The long-awaited apex of day one came when Neurosis hit the stage. They brought the crowd to its feet, where it would stay for the rest of the show. Neurosis' slow, sludgy sound grew slowly until it enveloped the audience. Complete with constant moving images behind them, Neurosis are not just a band to see, they're an experience that makes you sit, thinking dark thoughts about your life and those you love. Using space, heavy riffs, slow pacing and time changes, Neurosis became a single-minded living machine that moved the audience, dissected us, and then put us back together. Blowing through songs stretching from Enemy of the Sun all the way to their new album, A Sun That Never Sets, Neurosis delivered the show fans wanted to see after three years: big, scary, sensitive and totally honest.
The next day, Philly was still freezing but the crowd returned to the Trocadero to witness the advance screening of Neurosis' new DVD for A Sun That Never Sets. The DVD had lots of eclectic art pieces, snippets of videos and other visual themes over music from the new album, but it was an odd way to start a rock show. The crowd seemed a bit listless, but that ended as soon as Pig Destroyer hit the scene, slapping the crowd awake with their skull-crushing, no-nonsense grindcore. They mostly played songs off their new release, Prowler in the Yard, and one untitled track off their upcoming unreleased LP. The crowd went nuts, kicking up more pit action than the night before.
Almost as soon as Pig Destroyer were off the stage, post-hardcore grind masters Burnt by the Sun were out and unleashing on the crowd, with Dave Witte proving why he's one of the greatest drummers out today. Burnt by the Sun did almost the entire new album and seemed to hold the energy that Pig Destroyer had created. The band rarely disappoints.
Next up was the most insane display of the evening, from Today Is the Day. Though not everybody was happy with their new two-disc release, Sadness Will Prevail, Today Is the Day brought it to the crowd in a big way. By the end of their set, frontman Steve Austin had thrown his $2,500 Paul Reed Smith into the crowd and bassist Chris Debari had a head gash, complete with blood. Not everybody loved it, but nobody took their eyes off of it.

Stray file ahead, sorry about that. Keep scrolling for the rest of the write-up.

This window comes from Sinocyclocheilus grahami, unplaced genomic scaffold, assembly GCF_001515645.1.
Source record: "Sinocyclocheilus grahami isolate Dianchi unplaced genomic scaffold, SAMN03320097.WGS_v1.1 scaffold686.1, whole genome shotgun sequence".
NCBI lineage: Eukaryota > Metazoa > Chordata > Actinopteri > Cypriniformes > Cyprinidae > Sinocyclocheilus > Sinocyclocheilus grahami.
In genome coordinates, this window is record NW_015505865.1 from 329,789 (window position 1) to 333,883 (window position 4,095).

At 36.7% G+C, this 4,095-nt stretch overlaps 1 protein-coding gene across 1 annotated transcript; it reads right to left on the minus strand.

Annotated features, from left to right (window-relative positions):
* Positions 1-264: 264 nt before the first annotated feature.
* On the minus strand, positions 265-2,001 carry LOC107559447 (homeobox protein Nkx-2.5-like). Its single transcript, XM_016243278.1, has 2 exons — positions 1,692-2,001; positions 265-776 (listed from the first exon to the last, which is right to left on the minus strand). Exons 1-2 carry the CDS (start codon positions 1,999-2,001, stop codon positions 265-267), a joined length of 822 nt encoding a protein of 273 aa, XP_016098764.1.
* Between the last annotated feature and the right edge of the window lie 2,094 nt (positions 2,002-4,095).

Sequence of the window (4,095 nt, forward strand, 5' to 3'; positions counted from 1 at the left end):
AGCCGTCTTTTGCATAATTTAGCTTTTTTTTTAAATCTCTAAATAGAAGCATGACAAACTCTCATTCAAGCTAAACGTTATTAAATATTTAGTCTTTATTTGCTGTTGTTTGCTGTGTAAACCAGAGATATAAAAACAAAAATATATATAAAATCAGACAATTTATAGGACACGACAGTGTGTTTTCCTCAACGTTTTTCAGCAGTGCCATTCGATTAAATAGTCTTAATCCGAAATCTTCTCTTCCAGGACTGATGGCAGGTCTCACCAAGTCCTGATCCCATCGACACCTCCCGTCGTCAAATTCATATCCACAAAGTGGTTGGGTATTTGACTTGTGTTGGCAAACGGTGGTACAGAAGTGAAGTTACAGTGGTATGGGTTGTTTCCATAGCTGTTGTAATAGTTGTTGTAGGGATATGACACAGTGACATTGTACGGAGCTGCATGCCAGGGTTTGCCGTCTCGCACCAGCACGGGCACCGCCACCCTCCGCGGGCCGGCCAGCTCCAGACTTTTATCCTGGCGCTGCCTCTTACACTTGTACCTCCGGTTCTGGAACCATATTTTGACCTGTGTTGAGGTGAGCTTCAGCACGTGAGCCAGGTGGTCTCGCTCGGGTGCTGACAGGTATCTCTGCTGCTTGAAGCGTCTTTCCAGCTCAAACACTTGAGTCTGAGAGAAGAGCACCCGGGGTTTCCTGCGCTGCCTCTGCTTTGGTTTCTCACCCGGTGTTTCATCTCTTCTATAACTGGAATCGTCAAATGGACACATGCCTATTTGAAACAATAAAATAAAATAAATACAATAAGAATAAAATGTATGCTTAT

The final two bands of the night were High on Fire and the Dillinger Escape Plan. High on Fire proved they are rock gods by playing a fierce combination of Celtic Frost heaviness and the rock sensibilities of Kyuss or Black Sabbath. They stomped through songs off last year's Surrounded by Thieves and threw in a cover of Venom's "Witching Hour." Ending the whole festival was the Dillinger Escape plan, the grindcore/metal outfit that sounds like calculus played through loud amps and tuned down to heavy-as-hell tuning. Sometimes violent, often hard to listen to but always cutting edge, Dillinger had the most interesting set of the night with two covers (Nine Inch Nails' "Wish" and Aphex Twin's "Come to Daddy") as well as a small fire breaking out onstage thanks to a pyro mishap. I was hoping against hope that Mike Patton would show up onstage since they'd worked with him on the new Dillinger EP, Irony Is a Dead Scene, but no such luck.
When relative quiet returned to the Troc, a drained but satisfied crowd funneled out into the single-digit temperatures. Pondering the possibility of making this an annual event, one of Relapse's bigwigs, Carl Schultz, said, "I don't know, but it'll be next year, definitely."
For more sights and stories from concerts around the country, check out MTV News Tour Reports.
— Iann RobinsonIann Robinson